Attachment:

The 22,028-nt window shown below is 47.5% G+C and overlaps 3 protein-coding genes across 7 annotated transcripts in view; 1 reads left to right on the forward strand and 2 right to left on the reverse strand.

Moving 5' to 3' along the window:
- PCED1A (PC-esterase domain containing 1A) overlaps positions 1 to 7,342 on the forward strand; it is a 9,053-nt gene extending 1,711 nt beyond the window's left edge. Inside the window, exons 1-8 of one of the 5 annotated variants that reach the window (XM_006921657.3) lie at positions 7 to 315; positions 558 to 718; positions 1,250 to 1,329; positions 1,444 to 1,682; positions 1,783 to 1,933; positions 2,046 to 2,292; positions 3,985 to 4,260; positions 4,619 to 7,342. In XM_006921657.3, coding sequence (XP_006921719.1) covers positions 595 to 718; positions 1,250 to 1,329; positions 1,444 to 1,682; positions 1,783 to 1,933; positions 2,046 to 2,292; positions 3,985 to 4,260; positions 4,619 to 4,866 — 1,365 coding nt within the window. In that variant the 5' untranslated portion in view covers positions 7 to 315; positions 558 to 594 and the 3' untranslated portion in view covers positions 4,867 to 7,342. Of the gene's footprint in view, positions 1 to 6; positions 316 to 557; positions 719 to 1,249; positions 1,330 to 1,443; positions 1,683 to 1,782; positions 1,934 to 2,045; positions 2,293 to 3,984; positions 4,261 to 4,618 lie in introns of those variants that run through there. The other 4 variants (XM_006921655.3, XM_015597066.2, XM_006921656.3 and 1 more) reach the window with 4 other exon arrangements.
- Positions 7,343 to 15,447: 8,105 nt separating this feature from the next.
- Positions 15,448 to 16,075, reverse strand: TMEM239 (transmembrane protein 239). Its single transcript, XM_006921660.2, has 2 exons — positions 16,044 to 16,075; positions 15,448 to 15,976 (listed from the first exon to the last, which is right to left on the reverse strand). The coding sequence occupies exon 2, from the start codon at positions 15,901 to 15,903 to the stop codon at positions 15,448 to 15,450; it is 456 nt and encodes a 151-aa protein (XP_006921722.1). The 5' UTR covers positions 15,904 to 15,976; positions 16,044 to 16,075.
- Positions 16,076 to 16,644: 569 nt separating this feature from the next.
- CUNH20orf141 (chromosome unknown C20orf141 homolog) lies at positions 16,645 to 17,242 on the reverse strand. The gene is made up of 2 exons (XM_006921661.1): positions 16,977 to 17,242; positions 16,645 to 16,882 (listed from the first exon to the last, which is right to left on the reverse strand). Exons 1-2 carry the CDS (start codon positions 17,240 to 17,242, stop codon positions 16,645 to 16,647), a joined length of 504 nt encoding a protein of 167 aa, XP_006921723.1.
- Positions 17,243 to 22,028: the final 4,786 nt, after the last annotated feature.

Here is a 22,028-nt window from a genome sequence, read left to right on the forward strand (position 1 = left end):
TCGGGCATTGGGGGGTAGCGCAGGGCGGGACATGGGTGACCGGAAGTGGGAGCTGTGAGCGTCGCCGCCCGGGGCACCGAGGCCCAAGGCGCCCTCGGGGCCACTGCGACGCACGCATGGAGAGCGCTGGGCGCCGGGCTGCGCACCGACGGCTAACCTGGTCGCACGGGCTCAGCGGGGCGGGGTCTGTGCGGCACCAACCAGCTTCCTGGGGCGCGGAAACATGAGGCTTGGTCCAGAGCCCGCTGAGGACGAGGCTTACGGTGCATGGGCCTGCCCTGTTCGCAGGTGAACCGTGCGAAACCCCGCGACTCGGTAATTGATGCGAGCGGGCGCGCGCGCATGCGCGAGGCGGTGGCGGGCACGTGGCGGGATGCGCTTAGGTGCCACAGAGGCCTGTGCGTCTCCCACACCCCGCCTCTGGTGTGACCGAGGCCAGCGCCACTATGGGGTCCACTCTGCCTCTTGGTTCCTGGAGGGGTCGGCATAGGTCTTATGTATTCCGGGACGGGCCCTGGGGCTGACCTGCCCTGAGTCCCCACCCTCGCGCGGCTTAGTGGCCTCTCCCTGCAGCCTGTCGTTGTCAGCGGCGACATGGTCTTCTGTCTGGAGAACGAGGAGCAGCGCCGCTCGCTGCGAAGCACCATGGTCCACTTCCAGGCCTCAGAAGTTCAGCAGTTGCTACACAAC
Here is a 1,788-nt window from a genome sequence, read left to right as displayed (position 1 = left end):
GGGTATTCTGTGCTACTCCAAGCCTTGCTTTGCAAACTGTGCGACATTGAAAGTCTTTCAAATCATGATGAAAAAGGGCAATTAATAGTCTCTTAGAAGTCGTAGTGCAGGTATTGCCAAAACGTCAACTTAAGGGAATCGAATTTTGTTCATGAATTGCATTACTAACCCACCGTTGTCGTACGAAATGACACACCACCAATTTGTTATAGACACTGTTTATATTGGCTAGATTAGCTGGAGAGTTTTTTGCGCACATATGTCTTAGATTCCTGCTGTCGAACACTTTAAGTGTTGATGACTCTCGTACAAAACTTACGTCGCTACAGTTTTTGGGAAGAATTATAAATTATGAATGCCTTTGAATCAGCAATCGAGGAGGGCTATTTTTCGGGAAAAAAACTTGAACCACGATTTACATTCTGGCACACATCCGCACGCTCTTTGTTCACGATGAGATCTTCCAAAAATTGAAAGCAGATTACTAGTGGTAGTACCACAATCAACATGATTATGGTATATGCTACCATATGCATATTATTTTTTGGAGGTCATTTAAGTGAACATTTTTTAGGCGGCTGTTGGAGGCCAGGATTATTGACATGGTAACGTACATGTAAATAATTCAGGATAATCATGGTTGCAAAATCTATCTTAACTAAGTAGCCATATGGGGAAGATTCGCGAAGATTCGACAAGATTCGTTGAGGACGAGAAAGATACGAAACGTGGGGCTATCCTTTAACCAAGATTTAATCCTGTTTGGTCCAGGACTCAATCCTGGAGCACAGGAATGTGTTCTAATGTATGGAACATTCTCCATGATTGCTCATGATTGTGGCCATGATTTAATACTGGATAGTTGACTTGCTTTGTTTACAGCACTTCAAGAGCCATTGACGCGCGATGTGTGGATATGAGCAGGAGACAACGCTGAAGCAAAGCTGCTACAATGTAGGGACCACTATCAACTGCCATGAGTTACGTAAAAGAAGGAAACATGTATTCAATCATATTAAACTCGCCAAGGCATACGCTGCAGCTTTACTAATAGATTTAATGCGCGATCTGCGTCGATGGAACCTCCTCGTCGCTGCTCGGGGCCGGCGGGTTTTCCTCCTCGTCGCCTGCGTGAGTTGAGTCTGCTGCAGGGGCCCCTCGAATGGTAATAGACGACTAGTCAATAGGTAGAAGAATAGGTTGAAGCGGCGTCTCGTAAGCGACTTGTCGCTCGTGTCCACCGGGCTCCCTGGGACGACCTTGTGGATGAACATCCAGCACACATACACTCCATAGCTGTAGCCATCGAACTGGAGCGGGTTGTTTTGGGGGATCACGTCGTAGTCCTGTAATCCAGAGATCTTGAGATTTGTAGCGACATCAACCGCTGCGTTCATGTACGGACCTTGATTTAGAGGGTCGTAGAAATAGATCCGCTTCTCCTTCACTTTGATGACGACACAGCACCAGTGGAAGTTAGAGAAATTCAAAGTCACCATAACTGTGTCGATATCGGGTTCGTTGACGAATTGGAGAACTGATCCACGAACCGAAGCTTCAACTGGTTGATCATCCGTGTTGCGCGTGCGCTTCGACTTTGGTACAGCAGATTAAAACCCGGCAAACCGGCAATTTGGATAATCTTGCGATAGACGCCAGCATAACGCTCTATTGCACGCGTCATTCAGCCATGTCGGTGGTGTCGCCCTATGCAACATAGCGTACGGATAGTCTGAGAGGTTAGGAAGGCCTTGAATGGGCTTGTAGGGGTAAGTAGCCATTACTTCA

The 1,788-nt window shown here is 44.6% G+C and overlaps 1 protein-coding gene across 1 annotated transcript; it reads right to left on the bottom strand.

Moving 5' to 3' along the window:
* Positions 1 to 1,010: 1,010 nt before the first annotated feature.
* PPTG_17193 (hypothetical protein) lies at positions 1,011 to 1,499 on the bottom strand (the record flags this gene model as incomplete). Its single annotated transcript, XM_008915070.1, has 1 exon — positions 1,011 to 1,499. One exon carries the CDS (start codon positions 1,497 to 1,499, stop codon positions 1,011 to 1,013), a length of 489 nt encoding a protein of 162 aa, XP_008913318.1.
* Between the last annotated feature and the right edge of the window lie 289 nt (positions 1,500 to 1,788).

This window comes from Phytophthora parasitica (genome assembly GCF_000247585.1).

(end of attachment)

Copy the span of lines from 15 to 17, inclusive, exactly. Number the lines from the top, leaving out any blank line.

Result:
* Positions 1 to 1,010: 1,010 nt before the first annotated feature.
* PPTG_17193 (hypothetical protein) lies at positions 1,011 to 1,499 on the bottom strand (the record flags this gene model as incomplete). Its single annotated transcript, XM_008915070.1, has 1 exon — positions 1,011 to 1,499. One exon carries the CDS (start codon positions 1,497 to 1,499, stop codon positions 1,011 to 1,013), a length of 489 nt encoding a protein of 162 aa, XP_008913318.1.
* Between the last annotated feature and the right edge of the window lie 289 nt (positions 1,500 to 1,788).